AirTies Hikes Hardware-Agnostic Path as Whole-Home WiFi Takes Off
Emphasizing a hardware-agnostic approach as service provider demand for whole-home WiFi increases, AirTies says it has developed a version of its managed WiFi mesh software platform for gateways, modems and extenders that are equipped with RDK-B.
RDK-B is the broadband-flavored version of the Reference Design Kit (RDK), an open source software stack for IP-connected devices. RDK-V is focused on video-capable set-tops. The effort is run by RDK Management LLC , a joint venture of Comcast Corp. (Nasdaq: CMCSA, CMCSK), Liberty Global Inc. (Nasdaq: LBTY) and Charter Communications Inc. (See RDK-B Could Revolutionize Home Network.)
AirTies said the RDK-B-optimized version of its cloud-managed WiFi software, which aims to optimize connectivity based on congestion levels and other analytical data culled from the in-home wireless network, will be ready for primetime in Q1 2019.
AirTies also claims that an unnamed tier-1 operator (it also won't say if that service provider is based in or outside the US) has already signed on to deploy the software on RDK-based consumer premises equipment. (See Why ISPs Are High on Whole-Home WiFi.)
AirTies likewise is mum on the vendors that will integrate that software, but RDK's list of licensees is a who's who of cable modem and gateway suppliers from Arris Group Inc. (Nasdaq: ARRS) on down.
AirTies said its software would be deployed on top of the RDK software layer, adding that it's also made to be portable across chipsets and CPE suppliers as a firmware update.
"Since the RDK is an open source software platform for the connected home, improving the home WiFi experience through new applications and analytics is of paramount importance," RDK Management president and GM Steve Heeb, said in a statement.
Several MSOs have already deployed some version of RDK or have plans underway. Comcast has been using both the video and broadband versions, but has been working closely with Plume Design Inc. on its whole-home WiFi software system. Other possible candidates from the RDK fold include Cox Communications Inc. , NOS (Portugal), Jupiter Telecommunications Co. Ltd. (J:COM) (Japan), The Quickline Group (Switzerland), Vodafone, Tele Columbus AG (Germany) and three Canadian operators -- Shaw Communications Inc. , Rogers Communications Inc. (Toronto: RCI) and Videotron Ltd.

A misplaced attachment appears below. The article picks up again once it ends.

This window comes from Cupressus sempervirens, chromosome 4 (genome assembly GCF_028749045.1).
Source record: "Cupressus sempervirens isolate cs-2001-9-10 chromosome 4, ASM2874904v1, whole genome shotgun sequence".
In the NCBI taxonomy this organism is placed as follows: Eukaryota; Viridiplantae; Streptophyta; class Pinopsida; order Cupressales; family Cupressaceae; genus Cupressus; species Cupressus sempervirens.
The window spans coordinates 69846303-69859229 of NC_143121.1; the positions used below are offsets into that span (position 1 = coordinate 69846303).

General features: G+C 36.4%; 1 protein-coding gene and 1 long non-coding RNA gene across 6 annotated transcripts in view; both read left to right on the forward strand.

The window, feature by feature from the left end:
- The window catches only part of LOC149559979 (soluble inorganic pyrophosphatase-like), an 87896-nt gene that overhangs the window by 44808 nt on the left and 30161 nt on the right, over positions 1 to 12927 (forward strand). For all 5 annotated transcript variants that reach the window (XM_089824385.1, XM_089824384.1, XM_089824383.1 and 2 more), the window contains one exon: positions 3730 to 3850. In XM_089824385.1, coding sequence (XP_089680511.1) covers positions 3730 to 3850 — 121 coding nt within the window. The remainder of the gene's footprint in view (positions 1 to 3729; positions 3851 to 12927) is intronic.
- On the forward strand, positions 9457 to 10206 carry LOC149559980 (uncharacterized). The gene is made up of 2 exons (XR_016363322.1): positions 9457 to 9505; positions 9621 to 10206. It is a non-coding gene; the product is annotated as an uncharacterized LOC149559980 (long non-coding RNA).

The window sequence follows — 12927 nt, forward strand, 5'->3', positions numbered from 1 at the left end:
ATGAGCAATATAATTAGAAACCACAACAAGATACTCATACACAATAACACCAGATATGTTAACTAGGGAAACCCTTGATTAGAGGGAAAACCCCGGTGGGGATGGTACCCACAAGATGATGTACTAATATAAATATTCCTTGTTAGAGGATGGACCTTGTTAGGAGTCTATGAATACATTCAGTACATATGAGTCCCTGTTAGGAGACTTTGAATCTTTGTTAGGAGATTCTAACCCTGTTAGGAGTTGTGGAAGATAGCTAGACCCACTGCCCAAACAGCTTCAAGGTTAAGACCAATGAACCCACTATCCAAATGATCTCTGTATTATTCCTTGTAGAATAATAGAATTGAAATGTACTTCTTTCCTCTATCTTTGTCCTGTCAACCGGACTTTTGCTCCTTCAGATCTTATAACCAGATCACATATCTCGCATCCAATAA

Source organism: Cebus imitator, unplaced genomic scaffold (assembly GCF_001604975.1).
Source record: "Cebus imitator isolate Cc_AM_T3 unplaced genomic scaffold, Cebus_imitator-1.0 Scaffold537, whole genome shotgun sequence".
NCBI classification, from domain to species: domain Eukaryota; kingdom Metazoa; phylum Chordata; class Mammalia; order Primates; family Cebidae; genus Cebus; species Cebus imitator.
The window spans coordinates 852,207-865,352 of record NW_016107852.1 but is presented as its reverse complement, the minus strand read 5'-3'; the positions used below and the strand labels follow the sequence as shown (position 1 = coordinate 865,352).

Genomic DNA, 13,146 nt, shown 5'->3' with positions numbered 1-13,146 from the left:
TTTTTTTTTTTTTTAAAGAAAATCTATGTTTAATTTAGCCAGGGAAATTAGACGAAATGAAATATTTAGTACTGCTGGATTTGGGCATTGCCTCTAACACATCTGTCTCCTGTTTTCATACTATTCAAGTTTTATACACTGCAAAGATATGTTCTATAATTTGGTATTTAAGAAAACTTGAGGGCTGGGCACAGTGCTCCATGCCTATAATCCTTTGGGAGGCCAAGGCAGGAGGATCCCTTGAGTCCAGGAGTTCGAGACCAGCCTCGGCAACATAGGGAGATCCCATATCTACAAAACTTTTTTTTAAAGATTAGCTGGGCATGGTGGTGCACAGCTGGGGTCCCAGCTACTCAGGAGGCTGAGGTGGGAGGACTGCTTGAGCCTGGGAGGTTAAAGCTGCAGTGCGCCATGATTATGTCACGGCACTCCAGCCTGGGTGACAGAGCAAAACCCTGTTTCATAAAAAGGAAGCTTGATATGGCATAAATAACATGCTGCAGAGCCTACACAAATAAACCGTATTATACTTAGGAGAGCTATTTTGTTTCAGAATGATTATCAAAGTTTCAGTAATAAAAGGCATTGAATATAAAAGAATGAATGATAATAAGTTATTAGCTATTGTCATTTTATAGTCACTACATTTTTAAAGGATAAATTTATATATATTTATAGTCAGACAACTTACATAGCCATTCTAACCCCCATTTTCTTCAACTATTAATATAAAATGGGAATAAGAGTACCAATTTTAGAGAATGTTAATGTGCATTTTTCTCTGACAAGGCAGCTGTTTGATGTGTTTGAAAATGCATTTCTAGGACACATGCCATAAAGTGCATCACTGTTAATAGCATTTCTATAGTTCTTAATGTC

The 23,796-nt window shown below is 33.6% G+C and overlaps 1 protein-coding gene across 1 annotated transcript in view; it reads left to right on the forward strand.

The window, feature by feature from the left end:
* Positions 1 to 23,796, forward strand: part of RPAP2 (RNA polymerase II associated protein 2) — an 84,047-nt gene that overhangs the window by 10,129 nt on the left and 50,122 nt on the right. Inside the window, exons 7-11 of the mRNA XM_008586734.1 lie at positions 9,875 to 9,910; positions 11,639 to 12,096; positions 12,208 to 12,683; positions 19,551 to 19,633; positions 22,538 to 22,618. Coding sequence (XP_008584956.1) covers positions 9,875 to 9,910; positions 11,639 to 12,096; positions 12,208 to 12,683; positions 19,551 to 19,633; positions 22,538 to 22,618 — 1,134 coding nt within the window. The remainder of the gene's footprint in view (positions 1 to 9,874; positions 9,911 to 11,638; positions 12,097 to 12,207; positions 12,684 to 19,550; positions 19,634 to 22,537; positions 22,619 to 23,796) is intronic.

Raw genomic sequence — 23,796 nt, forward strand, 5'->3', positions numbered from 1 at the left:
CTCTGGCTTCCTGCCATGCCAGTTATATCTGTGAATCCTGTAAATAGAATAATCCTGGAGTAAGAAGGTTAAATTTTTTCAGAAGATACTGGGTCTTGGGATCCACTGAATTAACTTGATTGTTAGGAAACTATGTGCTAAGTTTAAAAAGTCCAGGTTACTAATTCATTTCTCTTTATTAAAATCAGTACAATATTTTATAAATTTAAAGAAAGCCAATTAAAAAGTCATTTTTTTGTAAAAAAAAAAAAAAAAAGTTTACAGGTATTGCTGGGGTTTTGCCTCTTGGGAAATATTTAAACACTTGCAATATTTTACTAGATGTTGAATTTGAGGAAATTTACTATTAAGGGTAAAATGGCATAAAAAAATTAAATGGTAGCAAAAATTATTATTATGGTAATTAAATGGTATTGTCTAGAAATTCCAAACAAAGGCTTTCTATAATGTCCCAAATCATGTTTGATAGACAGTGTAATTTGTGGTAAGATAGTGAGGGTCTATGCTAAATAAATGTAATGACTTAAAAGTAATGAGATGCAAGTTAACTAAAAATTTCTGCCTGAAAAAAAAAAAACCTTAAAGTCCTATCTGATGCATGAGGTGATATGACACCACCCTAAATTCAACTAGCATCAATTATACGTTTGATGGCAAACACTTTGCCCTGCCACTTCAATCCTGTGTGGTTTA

Support for RDK-B and the hardware-agnostic approach could open some new doors for AirTies, which has whole-home WiFi relationships (usually via a mix of software and hardware) with service providers such as Sky , AT&T Inc. (NYSE: T), Atlantic Broadband , Frontier Communications Corp. (NYSE: FTR), Orange (NYSE: FTE), Midcontinent Communications (Midco) , Swisscom AG (NYSE: SCM) and Singapore Telecommunications Ltd. (SingTel) (OTC: SGTJY).
The software angle, AirTies claims, will also provide a way for an ISP to upgrade gateways to improve in-home steering of connectivity to laptops, tablets, gaming consoles and other devices on the best available channel and band, even if a mesh extender is not in use. The software will also enable a gateway to act as a mesh WiFi access point, potentially reducing the number of extenders that a home might require, the company said.
AirTies is also making the move as competition heats up in the service provider whole-home WiFi sector, an area also being focused on by Comcast-backed Plume, Eero and Netgear Inc. (Nasdaq: NTGR), along with a vibrant retail market that companies such as Google (Nasdaq: GOOG), Linksys and eero are focused on.
AirTies said it would be demonstrating its latest wares at next week's Cable-Tec Expo in Atlanta, and at Broadband World Forum in Berlin.
— Jeff Baumgartner, Senior Editor, Light Reading